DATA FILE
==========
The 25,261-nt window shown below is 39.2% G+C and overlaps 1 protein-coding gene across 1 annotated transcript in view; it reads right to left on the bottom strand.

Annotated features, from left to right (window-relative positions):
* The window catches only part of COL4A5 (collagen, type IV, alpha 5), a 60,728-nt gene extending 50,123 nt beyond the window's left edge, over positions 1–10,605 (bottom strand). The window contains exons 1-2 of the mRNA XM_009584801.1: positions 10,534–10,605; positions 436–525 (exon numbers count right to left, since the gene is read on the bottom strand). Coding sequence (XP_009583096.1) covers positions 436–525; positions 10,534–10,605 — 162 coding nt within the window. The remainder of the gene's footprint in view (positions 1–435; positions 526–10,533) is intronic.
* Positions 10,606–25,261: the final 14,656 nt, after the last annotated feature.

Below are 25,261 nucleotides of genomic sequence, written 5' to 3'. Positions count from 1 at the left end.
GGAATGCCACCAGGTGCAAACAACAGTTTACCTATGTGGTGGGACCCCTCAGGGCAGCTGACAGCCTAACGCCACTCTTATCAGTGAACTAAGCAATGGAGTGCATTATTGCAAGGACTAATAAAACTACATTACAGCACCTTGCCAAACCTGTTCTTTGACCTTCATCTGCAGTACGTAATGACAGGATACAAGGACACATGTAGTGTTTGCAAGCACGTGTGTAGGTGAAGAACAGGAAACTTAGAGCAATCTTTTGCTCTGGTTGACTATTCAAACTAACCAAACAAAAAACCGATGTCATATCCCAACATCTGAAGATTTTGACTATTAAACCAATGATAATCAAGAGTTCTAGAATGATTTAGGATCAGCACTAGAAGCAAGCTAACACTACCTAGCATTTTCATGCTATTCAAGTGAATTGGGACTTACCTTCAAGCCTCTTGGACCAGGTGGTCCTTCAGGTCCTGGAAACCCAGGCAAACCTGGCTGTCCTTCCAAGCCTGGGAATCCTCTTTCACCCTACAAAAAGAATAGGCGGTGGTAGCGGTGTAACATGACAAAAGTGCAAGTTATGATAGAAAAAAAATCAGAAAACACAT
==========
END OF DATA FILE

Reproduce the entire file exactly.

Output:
The 25,261-nt window shown below is 39.2% G+C and overlaps 1 protein-coding gene across 1 annotated transcript in view; it reads right to left on the bottom strand.

Annotated features, from left to right (window-relative positions):
* The window catches only part of COL4A5 (collagen, type IV, alpha 5), a 60,728-nt gene extending 50,123 nt beyond the window's left edge, over positions 1–10,605 (bottom strand). The window contains exons 1-2 of the mRNA XM_009584801.1: positions 10,534–10,605; positions 436–525 (exon numbers count right to left, since the gene is read on the bottom strand). Coding sequence (XP_009583096.1) covers positions 436–525; positions 10,534–10,605 — 162 coding nt within the window. The remainder of the gene's footprint in view (positions 1–435; positions 526–10,533) is intronic.
* Positions 10,606–25,261: the final 14,656 nt, after the last annotated feature.

Below are 25,261 nucleotides of genomic sequence, written 5' to 3'. Positions count from 1 at the left end.
GGAATGCCACCAGGTGCAAACAACAGTTTACCTATGTGGTGGGACCCCTCAGGGCAGCTGACAGCCTAACGCCACTCTTATCAGTGAACTAAGCAATGGAGTGCATTATTGCAAGGACTAATAAAACTACATTACAGCACCTTGCCAAACCTGTTCTTTGACCTTCATCTGCAGTACGTAATGACAGGATACAAGGACACATGTAGTGTTTGCAAGCACGTGTGTAGGTGAAGAACAGGAAACTTAGAGCAATCTTTTGCTCTGGTTGACTATTCAAACTAACCAAACAAAAAACCGATGTCATATCCCAACATCTGAAGATTTTGACTATTAAACCAATGATAATCAAGAGTTCTAGAATGATTTAGGATCAGCACTAGAAGCAAGCTAACACTACCTAGCATTTTCATGCTATTCAAGTGAATTGGGACTTACCTTCAAGCCTCTTGGACCAGGTGGTCCTTCAGGTCCTGGAAACCCAGGCAAACCTGGCTGTCCTTCCAAGCCTGGGAATCCTCTTTCACCCTACAAAAAGAATAGGCGGTGGTAGCGGTGTAACATGACAAAAGTGCAAGTTATGATAGAAAAAAAATCAGAAAACACAT